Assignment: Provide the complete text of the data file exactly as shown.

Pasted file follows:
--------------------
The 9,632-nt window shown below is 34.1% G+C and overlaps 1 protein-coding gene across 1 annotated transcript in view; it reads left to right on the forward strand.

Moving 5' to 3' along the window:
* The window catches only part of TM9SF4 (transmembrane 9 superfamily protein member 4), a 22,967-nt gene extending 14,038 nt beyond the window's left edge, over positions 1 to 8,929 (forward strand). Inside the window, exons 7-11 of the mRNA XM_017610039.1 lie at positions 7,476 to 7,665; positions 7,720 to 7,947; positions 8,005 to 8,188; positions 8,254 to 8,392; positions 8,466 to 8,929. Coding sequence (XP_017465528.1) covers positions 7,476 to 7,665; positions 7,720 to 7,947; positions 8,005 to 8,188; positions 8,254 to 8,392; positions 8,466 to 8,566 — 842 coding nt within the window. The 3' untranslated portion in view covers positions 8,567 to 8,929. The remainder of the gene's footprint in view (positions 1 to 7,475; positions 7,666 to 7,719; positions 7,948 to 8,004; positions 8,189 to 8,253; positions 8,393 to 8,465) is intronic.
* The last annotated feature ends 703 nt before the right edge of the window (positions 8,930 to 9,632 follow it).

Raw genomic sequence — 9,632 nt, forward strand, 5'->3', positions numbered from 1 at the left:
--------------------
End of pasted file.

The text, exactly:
The 9,632-nt window shown below is 34.1% G+C and overlaps 1 protein-coding gene across 1 annotated transcript in view; it reads left to right on the forward strand.

Moving 5' to 3' along the window:
* The window catches only part of TM9SF4 (transmembrane 9 superfamily protein member 4), a 22,967-nt gene extending 14,038 nt beyond the window's left edge, over positions 1 to 8,929 (forward strand). Inside the window, exons 7-11 of the mRNA XM_017610039.1 lie at positions 7,476 to 7,665; positions 7,720 to 7,947; positions 8,005 to 8,188; positions 8,254 to 8,392; positions 8,466 to 8,929. Coding sequence (XP_017465528.1) covers positions 7,476 to 7,665; positions 7,720 to 7,947; positions 8,005 to 8,188; positions 8,254 to 8,392; positions 8,466 to 8,566 — 842 coding nt within the window. The 3' untranslated portion in view covers positions 8,567 to 8,929. The remainder of the gene's footprint in view (positions 1 to 7,475; positions 7,666 to 7,719; positions 7,948 to 8,004; positions 8,189 to 8,253; positions 8,393 to 8,465) is intronic.
* The last annotated feature ends 703 nt before the right edge of the window (positions 8,930 to 9,632 follow it).

Raw genomic sequence — 9,632 nt, forward strand, 5'->3', positions numbered from 1 at the left: